Parallels Between 'Loud Music' Case and Discriminatory Discipline, Panelist Says
Speakers on a panel about school discipline Wednesday drew parallels between the circumstances that led Florida defendant Michael Dunn to claim self defense in the shooting of 17-year-old Jordan Davis and those that lead some schools to discipline black students at higher rates than their white peers.
"We need to put people on notice, to put the Michael Dunns who may be in our schools on notice that we cannot have this," Advancement Project Co-Director Judith Browne Dianis said at a discussion on racial disparities in school discipline rates, organized by the White House Initiative on Educational Excellence for African Americans.
The discussion followed the recent release of joint school discipline guidance by the U.S. departments of Education and Justice, which called for a reduction in suspension-focused policies and an end to discriminatory discipline practices. Supporters say such intentional efforts will be necessary to undo a system that has led to disproportionately harsh punishment for certain student groups. Critics say the federal guidance robs school boards of local control and that suspensions are sometimes a necessary tool to maintain order in a classroom.
A jury recently convicted Dunn of three counts of attempted murder for firing his gun into the vehicle that Jordan Davis and his friends were riding in, but it deadlocked on a first-degree murder charge for Davis' death. Dunn acknowledged that he shot Davis following a confrontation over loud music in the parking lot of a gas station, but he said he did it out of self defense. Dunn claimed he saw a gun in the SUV in which Davis was a passenger; police said they never located one at the scene.
If Dunn, who is white, thought he needed to defend himself, it was because he perceived a greater threat from the actions of black boys—like Davis—than he would from their white peers, Browne Dianis said. In a similar manner, some educators are more intimidated when a black student acts up than they would be if they saw the same behavior from a white student, said panel members, which included student and parent activists and researchers on school discipline policies.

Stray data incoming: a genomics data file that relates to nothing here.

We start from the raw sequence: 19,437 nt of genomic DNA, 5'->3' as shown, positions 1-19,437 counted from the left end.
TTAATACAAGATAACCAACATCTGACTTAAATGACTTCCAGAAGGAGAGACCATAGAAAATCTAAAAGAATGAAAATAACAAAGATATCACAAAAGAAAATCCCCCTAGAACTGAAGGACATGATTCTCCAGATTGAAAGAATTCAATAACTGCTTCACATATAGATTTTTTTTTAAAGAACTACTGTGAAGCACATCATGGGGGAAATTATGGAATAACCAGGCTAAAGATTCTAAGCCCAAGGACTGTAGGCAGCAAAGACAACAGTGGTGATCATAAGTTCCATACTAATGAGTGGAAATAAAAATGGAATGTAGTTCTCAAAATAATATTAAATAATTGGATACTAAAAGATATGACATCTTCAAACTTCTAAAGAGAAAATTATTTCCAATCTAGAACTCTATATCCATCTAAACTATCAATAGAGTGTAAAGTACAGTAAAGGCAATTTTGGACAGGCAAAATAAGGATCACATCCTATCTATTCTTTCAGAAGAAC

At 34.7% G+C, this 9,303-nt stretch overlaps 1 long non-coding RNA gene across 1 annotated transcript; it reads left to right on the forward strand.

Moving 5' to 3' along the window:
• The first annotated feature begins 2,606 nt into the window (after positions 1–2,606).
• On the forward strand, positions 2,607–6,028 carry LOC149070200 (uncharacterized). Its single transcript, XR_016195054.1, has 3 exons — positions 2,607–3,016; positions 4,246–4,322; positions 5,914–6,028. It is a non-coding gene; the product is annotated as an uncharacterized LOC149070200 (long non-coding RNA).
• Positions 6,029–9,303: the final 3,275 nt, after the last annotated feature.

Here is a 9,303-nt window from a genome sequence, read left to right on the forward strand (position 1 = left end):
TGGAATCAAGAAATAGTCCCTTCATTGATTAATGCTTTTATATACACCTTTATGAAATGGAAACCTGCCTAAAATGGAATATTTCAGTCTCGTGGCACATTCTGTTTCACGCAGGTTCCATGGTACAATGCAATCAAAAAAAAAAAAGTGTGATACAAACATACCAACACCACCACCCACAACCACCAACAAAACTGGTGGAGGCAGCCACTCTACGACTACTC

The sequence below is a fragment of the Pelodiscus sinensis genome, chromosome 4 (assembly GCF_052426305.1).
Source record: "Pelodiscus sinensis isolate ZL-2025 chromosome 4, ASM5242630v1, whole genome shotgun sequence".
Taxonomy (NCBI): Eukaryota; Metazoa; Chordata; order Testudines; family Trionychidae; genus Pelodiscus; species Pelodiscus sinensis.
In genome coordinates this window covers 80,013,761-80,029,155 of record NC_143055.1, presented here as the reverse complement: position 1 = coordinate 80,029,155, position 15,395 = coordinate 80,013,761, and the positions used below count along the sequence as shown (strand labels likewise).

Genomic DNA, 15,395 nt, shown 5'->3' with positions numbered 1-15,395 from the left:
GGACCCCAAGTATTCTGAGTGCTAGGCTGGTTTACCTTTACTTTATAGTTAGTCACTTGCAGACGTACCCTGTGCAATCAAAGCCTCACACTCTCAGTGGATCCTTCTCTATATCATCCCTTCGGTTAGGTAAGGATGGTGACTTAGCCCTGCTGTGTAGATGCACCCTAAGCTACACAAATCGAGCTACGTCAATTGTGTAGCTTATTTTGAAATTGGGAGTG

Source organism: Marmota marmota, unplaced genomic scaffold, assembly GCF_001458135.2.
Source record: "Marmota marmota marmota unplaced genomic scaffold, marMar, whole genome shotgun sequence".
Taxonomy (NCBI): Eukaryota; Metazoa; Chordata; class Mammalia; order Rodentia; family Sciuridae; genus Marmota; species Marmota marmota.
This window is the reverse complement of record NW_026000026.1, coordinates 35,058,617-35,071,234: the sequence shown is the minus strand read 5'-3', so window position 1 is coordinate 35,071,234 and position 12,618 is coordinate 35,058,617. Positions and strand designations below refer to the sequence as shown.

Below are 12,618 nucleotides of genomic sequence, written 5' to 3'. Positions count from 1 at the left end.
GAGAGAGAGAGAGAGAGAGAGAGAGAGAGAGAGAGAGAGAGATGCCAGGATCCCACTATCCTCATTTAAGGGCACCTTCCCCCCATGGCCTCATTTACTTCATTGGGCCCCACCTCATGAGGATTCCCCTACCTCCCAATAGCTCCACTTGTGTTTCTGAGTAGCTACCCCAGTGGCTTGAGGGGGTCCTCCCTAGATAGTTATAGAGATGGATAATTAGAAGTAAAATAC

"The threat was in the eye of the beholder," Browne Dianis said of Dunn.
In a similar manner, Browne Dianis said she once sat behind a two-way mirror while a white, female teacher in a focus group said her black students were "just so big" and "just so scary." Such perceptions could lead to unfair discipline, panelists said.
The guidance acknowledges such a possibility. Schools can be in violation of federal civil rights laws if they draft policies that unfairly target specific student groups in word or in application, the guidance says. For example, a dress code rule that targets a kind of clothing that school officials associate with a particular racial group without a legitimate educational justification for doing so.
Disciplinary policies, even those drafted without discriminatory intent, may also violate the federal laws if students from certain racial groups are disproportionately affected by them, an effect commonly known as "disparate impact," the guidance says. It provides as an example teachers who frequently write up black and white students with different sanctions for the same behavior, such as talking in the hallway.